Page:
Diana Clement goes in search of New Zealand's hottest natural wonder and finds there's places for everyone, often hidden away.
When it comes to best kept secrets, New Zealand's hot springs triumph.
We have more than 100 thermal bathing sites stretching from Ngawha in Northland to Welcome Flat in the South Island.
And while most people know about the "official" baths such as Rotorua's Polynesian Spa or De Bretts Thermal Resort at Taupo, there are many other, more secret and secluded soak holes scattered around the country.
Some are still fresh and chlorinated, but there's also sulphurous water, soda water, salt water, and even mud baths, for those prepared to venture a little further off the beaten path.
Taupo: Most people's first hot swim spot in Taupo is De Brett's but less than five minutes drive from the centre of Taupo in the town's Spa Park, steaming hot water gushes out of Otumuheke Stream into the clear, cold waters of the upper Waikato river.
As a bathing spot it couldn't be more perfect.
If you get too hot, just float away into the mighty Waikato to cool down a bit.
Rotorua: The jewel in New Zealand's geothermal crown, there are several well-swum Rotorua hot spots such as Waikite Valley Thermal Pools, or mud bathing at Hells Gate, and of course, the Polynesian Spa's Lake Spa Retreat which has four natural rock pools in a stunning garden setting overlooking Lake Rotorua. All of these are, I can say from experience, well worth the visit. And they're great for bathers who don't like swimming in more random public places, showering under hoses behind changing blocks, or digging their toes into the mud.
But the Rotorua/Taupo area has at least 35 other, less well-known commercial and non-commercial hot springs - excluding those in hotels and other accommodation.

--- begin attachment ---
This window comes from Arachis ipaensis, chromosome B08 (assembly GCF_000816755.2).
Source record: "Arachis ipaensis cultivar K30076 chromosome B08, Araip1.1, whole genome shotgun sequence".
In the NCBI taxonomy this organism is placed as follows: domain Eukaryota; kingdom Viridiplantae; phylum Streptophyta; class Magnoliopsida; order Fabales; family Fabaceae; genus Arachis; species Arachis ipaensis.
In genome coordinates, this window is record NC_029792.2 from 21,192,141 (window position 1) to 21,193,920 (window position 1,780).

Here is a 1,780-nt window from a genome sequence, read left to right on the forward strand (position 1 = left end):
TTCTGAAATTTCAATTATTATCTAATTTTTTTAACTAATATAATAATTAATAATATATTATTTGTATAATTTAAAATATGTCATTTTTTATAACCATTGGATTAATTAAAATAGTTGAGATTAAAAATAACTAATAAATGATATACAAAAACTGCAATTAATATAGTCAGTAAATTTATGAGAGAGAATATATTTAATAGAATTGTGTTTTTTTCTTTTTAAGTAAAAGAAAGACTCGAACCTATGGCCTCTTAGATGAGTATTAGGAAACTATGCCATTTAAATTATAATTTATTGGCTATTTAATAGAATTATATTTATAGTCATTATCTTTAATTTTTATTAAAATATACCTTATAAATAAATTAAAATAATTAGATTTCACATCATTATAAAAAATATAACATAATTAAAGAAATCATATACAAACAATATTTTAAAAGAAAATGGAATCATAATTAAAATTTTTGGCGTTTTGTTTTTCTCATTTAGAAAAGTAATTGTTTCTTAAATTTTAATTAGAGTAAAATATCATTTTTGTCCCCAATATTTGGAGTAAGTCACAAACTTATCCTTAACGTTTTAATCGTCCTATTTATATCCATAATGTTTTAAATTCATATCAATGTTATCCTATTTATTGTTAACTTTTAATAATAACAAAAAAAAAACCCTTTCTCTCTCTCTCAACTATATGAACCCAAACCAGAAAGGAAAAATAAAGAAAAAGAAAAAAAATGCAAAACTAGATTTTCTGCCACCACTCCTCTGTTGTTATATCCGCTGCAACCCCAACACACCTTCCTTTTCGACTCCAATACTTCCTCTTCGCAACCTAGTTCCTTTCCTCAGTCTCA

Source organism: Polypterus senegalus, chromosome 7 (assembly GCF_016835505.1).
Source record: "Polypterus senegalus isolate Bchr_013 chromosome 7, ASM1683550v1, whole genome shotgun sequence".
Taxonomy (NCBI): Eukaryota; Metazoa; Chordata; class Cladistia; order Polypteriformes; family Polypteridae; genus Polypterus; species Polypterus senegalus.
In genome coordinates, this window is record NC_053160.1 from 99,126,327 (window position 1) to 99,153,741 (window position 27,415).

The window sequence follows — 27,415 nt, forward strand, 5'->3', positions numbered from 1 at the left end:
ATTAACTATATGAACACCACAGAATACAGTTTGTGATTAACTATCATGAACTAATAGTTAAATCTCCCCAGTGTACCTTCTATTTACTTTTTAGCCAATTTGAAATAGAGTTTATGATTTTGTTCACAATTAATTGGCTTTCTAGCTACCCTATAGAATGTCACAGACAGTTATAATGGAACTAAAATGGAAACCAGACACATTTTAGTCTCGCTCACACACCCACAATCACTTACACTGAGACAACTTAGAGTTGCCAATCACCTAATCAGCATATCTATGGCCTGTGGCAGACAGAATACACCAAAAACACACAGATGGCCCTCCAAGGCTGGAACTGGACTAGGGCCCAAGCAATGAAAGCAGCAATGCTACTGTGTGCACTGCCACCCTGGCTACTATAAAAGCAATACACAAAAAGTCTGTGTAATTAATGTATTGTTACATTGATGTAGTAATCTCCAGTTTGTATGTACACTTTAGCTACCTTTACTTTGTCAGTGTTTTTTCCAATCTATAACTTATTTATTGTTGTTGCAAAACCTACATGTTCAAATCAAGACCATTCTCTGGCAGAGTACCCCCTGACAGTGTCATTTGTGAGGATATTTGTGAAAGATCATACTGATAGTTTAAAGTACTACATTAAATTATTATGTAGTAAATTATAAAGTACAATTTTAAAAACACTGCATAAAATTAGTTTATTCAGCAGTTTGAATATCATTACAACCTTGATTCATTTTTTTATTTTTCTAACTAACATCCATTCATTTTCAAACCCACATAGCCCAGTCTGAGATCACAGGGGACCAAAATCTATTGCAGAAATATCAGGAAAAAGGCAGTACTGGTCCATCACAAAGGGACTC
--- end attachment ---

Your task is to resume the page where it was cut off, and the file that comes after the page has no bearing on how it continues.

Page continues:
The free options include Hot Water Beach at Lake Tarawera and Kero, which is a must-visit. Known by the locals as the "secret spot', it's just 200 metres from the entrance of Wai-O-Tapu Thermal Wonderland.
The soaking spot is at the confluence of hot and cold streams, making it easy to find the optimal temperature.
Just down the road out the back of Reporoa is the Butcher's Pool, a large wooden-sided natural bathing pool maintained by the Rotorua District Council but open to the air and free to use. This is the stuff of childhood memories.
Around the North Island: My children, who must have swum at more hot pools than any other Kiwi youngsters, prefer bathing where they can both see the bottom and splash about.
Their current favourite is the newly renovated Welcome Bay Hot Pools just outside Tauranga, where the crystal clear unchlorinated water is replaced daily.
I prefer my hot springs to smell of sulphur or other thermal emissions. This is what the eclectic, heavily mineral-laden hot springs at Ngawha near Kaikohe in Northland have to offer. The Waiariki Pools, run by a local whanau are my favourite of two neighbouring pools and are, as Sally Jackson, author of Hot Springs of New Zealand puts it, 'creatively landscaped', using railway sleepers to plastic pallets.
Around the South Island: Hot springs aren't just a North Island phenomenon.
An Australian friend of mine, who, in fact, sparked my hot pool obsession in the first place, visited a number of the 21 locations mentioned in Jackson's book, and came back raving about the Sylvia Flats Hot Springs. These are a set of soaking pools on the side of a river in an alpine area near the Lewis Pass.
The other South Island hot pools are located mostly between the pass in the north and Westland National Park.
The most southerly, Welcome Flat Hot Pools, are a six- to eight-hour walk from the road.
Having not been there personally, I checked out the 'bather comments' on the website nzhotpools.co.nz: "Absolutely amazing hot pools. The walk in is amazing, only to be surpassed by the hot pools themselves. One of my favourite places in New Zealand," wrote one well-satisfied reviewer.
And the rest: Hot pools can be found in some unexpected locations outside of better-known thermal areas. These include New Zealand's second 'hot water beach' at Kawhia, near Raglan, a single pool in New Plymouth, a couple of small pools on farmland near Naike in the Waikato, Mangatutu in the Kaweka Forest, northwest of Napier, and Awakeri, outside Whakatane.
You can stay the night at many of the commercial hot pools, as a high proportion of them are attached to holiday parks with a variety of accommodation ranging from camping to motel units, and sometimes even hotel rooms.